Scott L. Vernick, Partner, Fox Rothschild LLPScott and his fellow panelists will discuss the evolution of the GC role to include cybersecurity and data privacy, how cybersecurity fits into an organization’s risk management structure, as well as proactive risk assessments GCs can use to identify and prioritize critical assets and data for their business. Attendees will also receive information on new regulatory challenges, how GCs can best collaborate with and advise other organization leaders on the topic of cybersecurity, and working with outside counsel on these and related issues. The panel discussion is scheduled from 10:10 a.m. to 11:00 a.m.

To register for the event, please visit the Argyle Forum event page.

The “new age” of internet and dispersed private data is not so new anymore but that doesn’t mean the law has caught up.  A few years ago, plaintiffs’ cases naming defendants like Google, Apple, and Facebook were at an all-time high but now, plaintiffs firms aren’t interested anymore.  According to a report in The Recorder, a San Francisco based legal newspaper, privacy lawsuits against these three digital behemoths have dropped from upwards of thirty cases in the Northern District of California i 2012 to less than five in 2015.   Although some have succeeded monumentally—with Facebook writing a $20 million check to settle a case over the fact that it was using users’ images without their permission on its “sponsored stories” section—this type of payout is not the majority.  One of the issues is that much of the law in this arena hasn’t developed yet.  Since there is no federal privacy law directly pertaining to the digital realm, many complaints depend on old laws like the Electronic Communications Privacy Act and Stored Communications Act (1986) as well as the Video Privacy Protection Act (1988).  The internet and its capacities was likely not the target of these laws—instead they were meant to prohibit such behavior as tapping a neighbor’s phone or collecting someone’s videotape rental history.

Further, it seems unavoidable now to have personal data somewhere somehow.  Privacy lawsuits attempting to become class actions have a difficulty in succeeding in a similar way that data breach class actions do: the plaintiffs face the challenge of proving concrete harms.  In a case later this year, Spokeo v. Robins, the Supreme Court may change this area of law because it will decide whether an unemployed plaintiff can sue Spokeo for violating the Fair Credits Reporting Act because Spokeo stated that he was wealthy and held a graduate degree.  The issue will turn on proving actual harm.  Companies that deal with private information on a consistent basis should protect themselves by developing privacy policies that, at the very least, may limit their liability.   The reality is that data is everywhere and businesses will constantly be finding creative and profitable ways to use it.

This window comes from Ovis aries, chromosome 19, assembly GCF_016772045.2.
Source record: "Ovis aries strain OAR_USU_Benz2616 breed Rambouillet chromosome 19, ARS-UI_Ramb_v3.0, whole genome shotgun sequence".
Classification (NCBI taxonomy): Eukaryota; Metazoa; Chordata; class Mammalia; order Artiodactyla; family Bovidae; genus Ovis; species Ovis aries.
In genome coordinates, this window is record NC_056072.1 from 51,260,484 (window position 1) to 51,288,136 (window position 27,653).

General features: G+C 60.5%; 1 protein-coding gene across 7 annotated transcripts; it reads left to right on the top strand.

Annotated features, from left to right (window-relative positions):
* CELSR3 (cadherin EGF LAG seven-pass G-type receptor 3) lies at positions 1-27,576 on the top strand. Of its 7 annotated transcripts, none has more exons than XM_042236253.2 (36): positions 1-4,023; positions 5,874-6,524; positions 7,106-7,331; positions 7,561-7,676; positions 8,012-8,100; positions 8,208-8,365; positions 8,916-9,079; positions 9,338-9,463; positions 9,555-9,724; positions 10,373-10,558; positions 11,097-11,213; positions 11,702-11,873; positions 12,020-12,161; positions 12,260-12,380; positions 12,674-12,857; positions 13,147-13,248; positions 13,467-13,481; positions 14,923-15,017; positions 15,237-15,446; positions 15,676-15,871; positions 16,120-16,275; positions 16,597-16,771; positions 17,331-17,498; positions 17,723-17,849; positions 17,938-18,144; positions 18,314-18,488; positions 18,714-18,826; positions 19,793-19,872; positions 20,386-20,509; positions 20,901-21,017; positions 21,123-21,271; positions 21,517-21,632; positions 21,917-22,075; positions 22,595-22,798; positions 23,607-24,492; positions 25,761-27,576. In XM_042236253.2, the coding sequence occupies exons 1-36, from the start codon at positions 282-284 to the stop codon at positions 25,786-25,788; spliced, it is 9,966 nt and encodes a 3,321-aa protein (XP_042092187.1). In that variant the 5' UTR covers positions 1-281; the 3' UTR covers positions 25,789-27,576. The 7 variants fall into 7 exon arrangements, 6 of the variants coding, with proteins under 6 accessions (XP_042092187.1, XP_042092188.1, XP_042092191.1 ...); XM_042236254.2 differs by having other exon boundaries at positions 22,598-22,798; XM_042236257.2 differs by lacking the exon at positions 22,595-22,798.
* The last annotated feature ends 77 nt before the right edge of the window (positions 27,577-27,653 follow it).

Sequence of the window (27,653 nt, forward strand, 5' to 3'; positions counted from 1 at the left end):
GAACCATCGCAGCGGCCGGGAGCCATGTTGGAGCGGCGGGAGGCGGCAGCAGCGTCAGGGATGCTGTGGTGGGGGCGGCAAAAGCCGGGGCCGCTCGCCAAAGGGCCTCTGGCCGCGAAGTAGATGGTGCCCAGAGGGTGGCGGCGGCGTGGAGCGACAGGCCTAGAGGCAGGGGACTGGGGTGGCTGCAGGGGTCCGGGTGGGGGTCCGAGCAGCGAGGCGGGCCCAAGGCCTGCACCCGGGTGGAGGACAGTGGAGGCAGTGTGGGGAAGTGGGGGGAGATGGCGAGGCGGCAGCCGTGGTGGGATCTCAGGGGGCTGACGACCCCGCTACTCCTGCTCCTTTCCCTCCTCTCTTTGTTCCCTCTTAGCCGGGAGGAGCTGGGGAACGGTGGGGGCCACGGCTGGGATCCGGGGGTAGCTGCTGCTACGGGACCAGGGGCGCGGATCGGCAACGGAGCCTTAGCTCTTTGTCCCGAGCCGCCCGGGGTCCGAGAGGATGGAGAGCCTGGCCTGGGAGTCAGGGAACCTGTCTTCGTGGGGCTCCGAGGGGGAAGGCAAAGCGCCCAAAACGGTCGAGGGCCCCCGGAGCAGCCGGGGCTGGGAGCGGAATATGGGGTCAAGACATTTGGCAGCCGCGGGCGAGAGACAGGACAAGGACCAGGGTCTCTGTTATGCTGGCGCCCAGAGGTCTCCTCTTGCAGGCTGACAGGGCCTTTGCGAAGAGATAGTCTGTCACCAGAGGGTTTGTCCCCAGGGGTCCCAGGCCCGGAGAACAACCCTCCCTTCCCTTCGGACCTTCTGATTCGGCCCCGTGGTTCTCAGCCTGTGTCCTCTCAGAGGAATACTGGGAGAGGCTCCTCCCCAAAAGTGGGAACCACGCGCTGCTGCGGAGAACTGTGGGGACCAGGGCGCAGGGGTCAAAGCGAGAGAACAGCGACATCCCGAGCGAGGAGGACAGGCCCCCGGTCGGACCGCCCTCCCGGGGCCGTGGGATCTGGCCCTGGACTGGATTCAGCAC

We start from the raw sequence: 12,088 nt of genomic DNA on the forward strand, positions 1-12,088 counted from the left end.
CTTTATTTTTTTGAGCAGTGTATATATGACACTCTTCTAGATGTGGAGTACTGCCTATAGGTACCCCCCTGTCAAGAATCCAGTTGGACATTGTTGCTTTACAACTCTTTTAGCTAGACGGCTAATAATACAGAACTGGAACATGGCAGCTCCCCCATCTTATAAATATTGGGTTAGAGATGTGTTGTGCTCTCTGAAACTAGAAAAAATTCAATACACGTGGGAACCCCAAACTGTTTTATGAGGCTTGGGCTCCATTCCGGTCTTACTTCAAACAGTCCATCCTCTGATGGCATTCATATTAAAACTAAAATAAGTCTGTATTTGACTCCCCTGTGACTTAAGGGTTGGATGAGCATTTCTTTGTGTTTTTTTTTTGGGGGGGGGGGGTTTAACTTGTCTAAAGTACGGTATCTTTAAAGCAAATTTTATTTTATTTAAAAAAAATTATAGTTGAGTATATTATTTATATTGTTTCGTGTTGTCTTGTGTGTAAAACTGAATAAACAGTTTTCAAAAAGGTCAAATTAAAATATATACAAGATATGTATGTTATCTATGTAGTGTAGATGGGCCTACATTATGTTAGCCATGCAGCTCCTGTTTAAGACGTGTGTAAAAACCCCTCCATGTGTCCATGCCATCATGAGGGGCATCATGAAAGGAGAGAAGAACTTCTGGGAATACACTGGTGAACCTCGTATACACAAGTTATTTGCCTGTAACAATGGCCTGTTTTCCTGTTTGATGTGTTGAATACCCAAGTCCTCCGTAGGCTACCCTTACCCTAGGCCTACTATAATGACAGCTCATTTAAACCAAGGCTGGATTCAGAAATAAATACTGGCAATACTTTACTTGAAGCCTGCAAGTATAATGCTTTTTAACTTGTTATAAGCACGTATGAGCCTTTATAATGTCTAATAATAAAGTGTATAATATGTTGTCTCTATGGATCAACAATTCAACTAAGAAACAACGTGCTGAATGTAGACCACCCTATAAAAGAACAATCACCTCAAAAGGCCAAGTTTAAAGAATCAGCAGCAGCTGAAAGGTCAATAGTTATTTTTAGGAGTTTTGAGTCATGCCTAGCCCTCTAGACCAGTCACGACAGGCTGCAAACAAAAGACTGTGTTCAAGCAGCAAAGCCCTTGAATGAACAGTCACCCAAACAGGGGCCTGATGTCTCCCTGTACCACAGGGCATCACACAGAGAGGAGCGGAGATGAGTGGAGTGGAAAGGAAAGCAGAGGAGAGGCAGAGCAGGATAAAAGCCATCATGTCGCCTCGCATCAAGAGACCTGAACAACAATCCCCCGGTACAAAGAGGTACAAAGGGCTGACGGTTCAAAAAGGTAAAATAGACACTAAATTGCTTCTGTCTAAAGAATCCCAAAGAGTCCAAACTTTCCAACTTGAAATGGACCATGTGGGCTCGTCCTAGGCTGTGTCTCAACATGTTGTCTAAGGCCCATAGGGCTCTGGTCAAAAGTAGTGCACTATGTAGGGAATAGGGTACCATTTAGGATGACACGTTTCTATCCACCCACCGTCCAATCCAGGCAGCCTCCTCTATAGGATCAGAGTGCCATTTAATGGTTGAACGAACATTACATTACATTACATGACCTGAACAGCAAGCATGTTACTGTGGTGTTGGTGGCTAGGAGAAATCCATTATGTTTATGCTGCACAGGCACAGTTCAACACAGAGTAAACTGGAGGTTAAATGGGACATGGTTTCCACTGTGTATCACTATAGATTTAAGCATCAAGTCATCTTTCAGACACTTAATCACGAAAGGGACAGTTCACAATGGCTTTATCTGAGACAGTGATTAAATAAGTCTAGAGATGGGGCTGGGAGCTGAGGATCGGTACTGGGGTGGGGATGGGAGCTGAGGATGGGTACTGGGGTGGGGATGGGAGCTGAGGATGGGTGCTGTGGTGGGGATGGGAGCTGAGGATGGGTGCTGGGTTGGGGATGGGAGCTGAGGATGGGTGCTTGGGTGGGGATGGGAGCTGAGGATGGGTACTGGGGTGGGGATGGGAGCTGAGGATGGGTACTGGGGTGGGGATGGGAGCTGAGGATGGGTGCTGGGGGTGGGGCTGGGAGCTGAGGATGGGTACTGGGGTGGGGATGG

To keep up with the Spokeo v. Robins case, check out the SCOTUSblog here.

http://www.scotusblog.com/case-files/cases/spokeo-inc-v-robins/

Copyright: argus456 / 123RF Stock Photo
Copyright: argus456 / 123RF Stock Photo

Fox Rothschild partner Scott L. Vernick was quoted in The New York Times article, “Hacking Victims Deserve Empathy, Not Ridicule.” Full text can be found in the September 2, 2015, issue, but a synopsis is below.

While some data breach victims may face only minor frustrations – changing a password or getting a new credit card – it is a different story for the more than 30 million Ashley Madison users who had their accounts for the infidelity website compromised.

Many of the victims of this latest massive data breach have been plunged into despair, fearing they could lose jobs and families, and expecting to be humiliated among friends and colleagues.

“It’s easy to be snarky about Ashley Madison, but just because it’s unpopular or even immoral, it doesn’t mean this sort of activity shouldn’t be protected,” said Scott L. Vernick, a noted privacy attorney. “This gets at fundamental issues like freedom of speech and freedom of association – today it’s Ashley Madison, tomorrow it could be some other group that deserves protection.”

With hackers on the loose, and wire transfers as a place for them to gain unauthorized access to bank accounts, it is no wonder that when it comes to potentially intercepted wires, customers and banks are playing hot potato with who to blame. Typically, banks bear the risk of loss for unauthorized wire transfers. The Electronic Fund Transfer Act (“EFTA”) for consumer accounts and Article 4A of the Uniform Commercial Code (“UCC”) for business accounts, are two entities that govern these transfers. Both have opposing interests considering that the EFTA attempts to shield customers from paying unauthorized charges whereas the UCC has a framework in place that protects the banks and shifts the risk of loss to the customer if the bank can show that (1) a commercially reasonable security procedure was in place and, (2) the bank accepted the payment order in good faith and in compliance with the security procedure and any other written agreement or customer instruction.

Due to the flexibility of the UCC and the fact that “commercial reasonability” is a question of law, some factors that pertain to it have been interpreted differently by the judicial system. These interpretations have established divergent norms. Some factors that courts look to in their decision making are the customer’s instructions to the bank, the bank’s understanding of the customer’s situation, alternative security procedures offered to the customer, and security procedures in general that are typical of the industry.